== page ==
The festival boldly allowed artists to experiment. The Greek artist Euripidis Laskaridis prepared and presented a programme specially prepared for Kaunas, occupying the Kaunas Artists’ House for two days. Famous faces became the objects of his transformations, while eighteen selected Lithuanian professionals gained knowledge in workshops.
In addition to the workshops for artists, the festival also featured open movement classes for citizens, discussions and informal meetings with festival guests, the results of which may be seen in the future.
Continuity of ambition
It is also important to mention that in 2022, ConTempo organised the Young Critics Programme for the first time, which gave young art critics from the Faculty of Arts of Vytautas Magnus University the opportunity to learn more about contemporary performing arts. On the eve of the festival, the university hosted lectures on critical writing and the less explored theatre trends in Lithuania, given by well-known critics of Lithuania. During the festival, young critics were given the opportunity to attend all performances and write reviews of the most memorable ones. A total of 7 participants in the programme were active in the production of texts, which were published in the local periodical press.
At the end of the festival, one can only rejoice at the colourful memories and excellent results, hoping that it will continue to be a mecca of performing arts not only in Kaunas, but in the whole region. “Before the festival started, I said that we had an ambition to create in Kaunas and Kaunas district something similar to the biggest and most prestigious festivals in Europe. Taking into account the finances, the possibilities and the size of the team, the assessment of foreign participants and experts, I think that our goal has been achieved to the fullest extent. Now the main question remaining is this: what’s next? Will we have the ambitious support of Kaunas and Kaunas district to continue our goals? The foundation has been laid, the audience has been grown – all that is left is the support and the ambition to have something similar to the Avignon, Edinburgh or Sibiu festivals, and maybe even better and more interesting,” Ms. Masteikaitė reflects on the future.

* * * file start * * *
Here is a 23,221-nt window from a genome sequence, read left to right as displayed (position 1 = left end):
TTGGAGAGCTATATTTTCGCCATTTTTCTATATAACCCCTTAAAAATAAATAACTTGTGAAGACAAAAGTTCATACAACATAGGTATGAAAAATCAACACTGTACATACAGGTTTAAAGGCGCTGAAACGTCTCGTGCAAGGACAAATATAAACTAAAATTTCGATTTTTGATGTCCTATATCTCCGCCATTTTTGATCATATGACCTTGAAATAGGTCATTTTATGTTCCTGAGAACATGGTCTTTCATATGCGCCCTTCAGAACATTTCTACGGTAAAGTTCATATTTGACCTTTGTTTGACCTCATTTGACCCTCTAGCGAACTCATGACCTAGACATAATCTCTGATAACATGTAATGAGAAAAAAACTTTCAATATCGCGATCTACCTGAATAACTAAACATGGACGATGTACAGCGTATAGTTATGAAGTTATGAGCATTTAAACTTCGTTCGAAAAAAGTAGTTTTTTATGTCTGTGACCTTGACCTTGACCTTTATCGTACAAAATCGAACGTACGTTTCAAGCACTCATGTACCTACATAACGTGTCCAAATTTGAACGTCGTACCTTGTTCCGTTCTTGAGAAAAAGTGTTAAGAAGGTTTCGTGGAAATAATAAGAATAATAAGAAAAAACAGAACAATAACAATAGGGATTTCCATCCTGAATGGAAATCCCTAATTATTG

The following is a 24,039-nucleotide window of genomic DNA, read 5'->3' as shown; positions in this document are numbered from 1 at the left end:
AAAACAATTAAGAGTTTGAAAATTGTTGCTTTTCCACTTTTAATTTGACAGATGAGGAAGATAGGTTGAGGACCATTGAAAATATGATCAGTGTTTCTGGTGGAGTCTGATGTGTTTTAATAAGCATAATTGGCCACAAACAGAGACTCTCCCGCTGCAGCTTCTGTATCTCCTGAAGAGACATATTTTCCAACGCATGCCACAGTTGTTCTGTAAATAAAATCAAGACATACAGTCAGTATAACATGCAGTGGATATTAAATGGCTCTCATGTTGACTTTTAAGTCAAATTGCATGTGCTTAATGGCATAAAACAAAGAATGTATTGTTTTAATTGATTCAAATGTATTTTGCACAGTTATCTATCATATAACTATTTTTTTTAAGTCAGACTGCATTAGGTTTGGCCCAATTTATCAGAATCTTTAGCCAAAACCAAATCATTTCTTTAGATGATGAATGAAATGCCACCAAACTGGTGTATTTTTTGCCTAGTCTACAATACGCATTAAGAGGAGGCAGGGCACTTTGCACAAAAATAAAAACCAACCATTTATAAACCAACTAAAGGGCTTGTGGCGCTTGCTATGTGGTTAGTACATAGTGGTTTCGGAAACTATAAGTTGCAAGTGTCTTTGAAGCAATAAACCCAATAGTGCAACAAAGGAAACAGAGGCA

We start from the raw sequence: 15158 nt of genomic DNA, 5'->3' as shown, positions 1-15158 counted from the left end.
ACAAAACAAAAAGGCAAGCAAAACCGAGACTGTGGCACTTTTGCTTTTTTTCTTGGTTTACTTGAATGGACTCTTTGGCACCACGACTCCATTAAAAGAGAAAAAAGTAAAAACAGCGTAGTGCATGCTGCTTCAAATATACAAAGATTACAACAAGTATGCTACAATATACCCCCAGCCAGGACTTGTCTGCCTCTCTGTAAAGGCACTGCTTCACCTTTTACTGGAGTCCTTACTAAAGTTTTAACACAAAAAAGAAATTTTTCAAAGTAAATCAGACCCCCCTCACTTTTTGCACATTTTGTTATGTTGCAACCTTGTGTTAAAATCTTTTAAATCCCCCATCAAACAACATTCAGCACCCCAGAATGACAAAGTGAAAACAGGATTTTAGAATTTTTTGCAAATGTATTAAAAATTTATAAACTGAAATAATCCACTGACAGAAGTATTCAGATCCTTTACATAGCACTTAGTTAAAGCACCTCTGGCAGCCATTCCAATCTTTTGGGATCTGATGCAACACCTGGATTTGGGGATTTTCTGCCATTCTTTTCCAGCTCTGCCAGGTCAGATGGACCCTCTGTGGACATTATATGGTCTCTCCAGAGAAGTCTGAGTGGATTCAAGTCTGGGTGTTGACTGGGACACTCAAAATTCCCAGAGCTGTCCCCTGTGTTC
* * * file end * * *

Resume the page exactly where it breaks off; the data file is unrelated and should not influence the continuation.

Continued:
Written by Deimantė Dementavičiūtė-Stankuvienė
The festival is presented by Kaunas – European Capital of Culture 2022, funded by the Lithuanian Council for Culture, and supported by the French Institute, the French Haute Region and the French Institute in Lithuania. Sponsors: The Performing Arts Fund NL, Institut Ramon Llull.